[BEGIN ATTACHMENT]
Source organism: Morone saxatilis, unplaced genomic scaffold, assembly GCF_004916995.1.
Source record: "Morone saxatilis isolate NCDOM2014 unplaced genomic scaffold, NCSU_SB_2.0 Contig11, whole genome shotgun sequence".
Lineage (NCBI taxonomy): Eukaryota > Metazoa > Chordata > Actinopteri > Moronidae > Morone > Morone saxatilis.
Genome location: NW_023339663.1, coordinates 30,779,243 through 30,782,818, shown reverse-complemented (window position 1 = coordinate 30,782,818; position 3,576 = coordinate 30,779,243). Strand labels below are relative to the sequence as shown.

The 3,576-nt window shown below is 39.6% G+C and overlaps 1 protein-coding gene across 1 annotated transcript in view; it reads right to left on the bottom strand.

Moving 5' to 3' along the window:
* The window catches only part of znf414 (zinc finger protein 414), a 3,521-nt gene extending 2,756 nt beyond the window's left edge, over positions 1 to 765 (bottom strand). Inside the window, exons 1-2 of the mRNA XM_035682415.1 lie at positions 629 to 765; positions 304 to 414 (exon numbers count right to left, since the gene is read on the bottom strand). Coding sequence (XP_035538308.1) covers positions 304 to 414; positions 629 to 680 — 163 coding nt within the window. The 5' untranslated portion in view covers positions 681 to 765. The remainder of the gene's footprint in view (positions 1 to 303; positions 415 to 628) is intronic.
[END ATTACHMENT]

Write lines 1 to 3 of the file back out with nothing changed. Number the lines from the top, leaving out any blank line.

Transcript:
Source organism: Morone saxatilis, unplaced genomic scaffold, assembly GCF_004916995.1.
Source record: "Morone saxatilis isolate NCDOM2014 unplaced genomic scaffold, NCSU_SB_2.0 Contig11, whole genome shotgun sequence".
Lineage (NCBI taxonomy): Eukaryota > Metazoa > Chordata > Actinopteri > Moronidae > Morone > Morone saxatilis.